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Twitter Valediction

I will be spending less time on Twitter. Going forward, my primary focus is to publish more often on my blog here and at EtherealMind.com and PacketPushers.net. They will be my primary focus for sharing ideas, thoughts and commentary and just a little snark.

It has been a good seven year run and twitter has lasted longer than I thought but it is time to move back to blogging at the best source. Blogging is the only permanent social media and will survive twitter/facebook/google plus. In almost every way, my own content is more satisfying and pleasing.

I would like to suggest that you directly subscribe to my blogs using an RSS subscription and a suitable RSS app. EtherealMind RSS Greg Ferro RSS and Packet Pushers.

I will continue pushing a tweet when I publish blog posts, in the same way that I do so on Google Plus, Facebook and LinkedIn but I won’t be engaging on these sites either. It possible that I might do some testing in LinkedIn but I find LinkedIn too intrusive to an enjoyable experience.

What’s Changed

Own My Content – it has become a personal goal to own more of my content. That which I write, record and share will be on sites that have my name associated. 140 characters on Twitter won’t achieve that goal.  Twitter wins most of the benefit from my content.

Distraction – Twitter has become a distraction for me that I need to control. The Noise-to-Signal ratio has increased over time. Attempts to change use patterns with less followers/different followers have made no discernible different. It is no longer useful as an information gathering tool or signal source.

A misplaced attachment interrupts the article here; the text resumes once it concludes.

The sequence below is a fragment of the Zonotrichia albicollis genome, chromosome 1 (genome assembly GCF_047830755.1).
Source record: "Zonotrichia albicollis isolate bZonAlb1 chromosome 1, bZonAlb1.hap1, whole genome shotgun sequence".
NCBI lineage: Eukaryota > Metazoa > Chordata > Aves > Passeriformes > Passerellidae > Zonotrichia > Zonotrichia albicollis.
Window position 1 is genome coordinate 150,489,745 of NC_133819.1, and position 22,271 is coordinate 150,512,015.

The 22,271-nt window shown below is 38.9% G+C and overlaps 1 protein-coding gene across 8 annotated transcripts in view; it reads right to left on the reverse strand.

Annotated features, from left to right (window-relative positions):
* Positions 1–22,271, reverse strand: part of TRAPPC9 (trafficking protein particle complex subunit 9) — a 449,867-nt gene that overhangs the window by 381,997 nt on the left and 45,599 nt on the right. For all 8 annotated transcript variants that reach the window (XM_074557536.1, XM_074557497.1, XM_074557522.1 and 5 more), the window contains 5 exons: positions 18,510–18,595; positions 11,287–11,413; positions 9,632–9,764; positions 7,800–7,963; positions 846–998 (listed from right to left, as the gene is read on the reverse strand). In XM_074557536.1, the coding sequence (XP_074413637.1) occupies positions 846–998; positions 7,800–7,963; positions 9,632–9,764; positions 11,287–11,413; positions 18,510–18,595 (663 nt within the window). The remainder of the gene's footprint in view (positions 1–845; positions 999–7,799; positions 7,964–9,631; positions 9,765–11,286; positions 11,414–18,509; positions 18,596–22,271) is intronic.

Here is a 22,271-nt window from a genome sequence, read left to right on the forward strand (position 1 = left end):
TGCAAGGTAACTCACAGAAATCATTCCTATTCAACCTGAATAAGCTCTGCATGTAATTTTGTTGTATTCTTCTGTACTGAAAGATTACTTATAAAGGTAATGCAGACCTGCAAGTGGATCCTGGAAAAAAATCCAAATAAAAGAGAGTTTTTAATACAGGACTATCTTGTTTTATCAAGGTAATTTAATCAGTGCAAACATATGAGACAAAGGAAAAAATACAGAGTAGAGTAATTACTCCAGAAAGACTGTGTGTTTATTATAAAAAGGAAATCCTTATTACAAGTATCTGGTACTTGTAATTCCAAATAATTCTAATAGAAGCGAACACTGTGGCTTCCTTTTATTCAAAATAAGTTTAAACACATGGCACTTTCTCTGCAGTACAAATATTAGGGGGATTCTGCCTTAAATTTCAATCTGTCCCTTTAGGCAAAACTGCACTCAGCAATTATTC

Where once my time was well spent on twitter – fun, enjoyable and conversational,  I do not feel this is the case now.

Curated Feeds – This article from Wall Street Journal is the final motivation to make a change. Twitter is moving towards ‘curated’ feeds where an algorithm will make choices about what I see from the people I follow. This creates an incomplete view of what you say online and I will no longer reliably see what you have to say. In which case, what is the point ?

Equally, that which I publish to share with you will no longer reliably reach you.

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Note that this is a primary reason for not using Facebook. If I post something there, less 10% of people who follow the account will see the post. Its not practical to follow me on Facebook since you won’t see most

Valediction

Lets try this and see how it goes. I need to be productive in other places and reducing twitter is one part of a strategy. I may occasionally popup since I will have twitter apps on my iPhone only just to keep an eye on things. I have a quasi-regular tool that tweets some snark and I will be tweeting about appearances and commercial events. I’m not quitting twitter, just scaling back to the minimum.

If you would like to engage/contact me then send me an email at [email protected] and I should have more time to respond to you.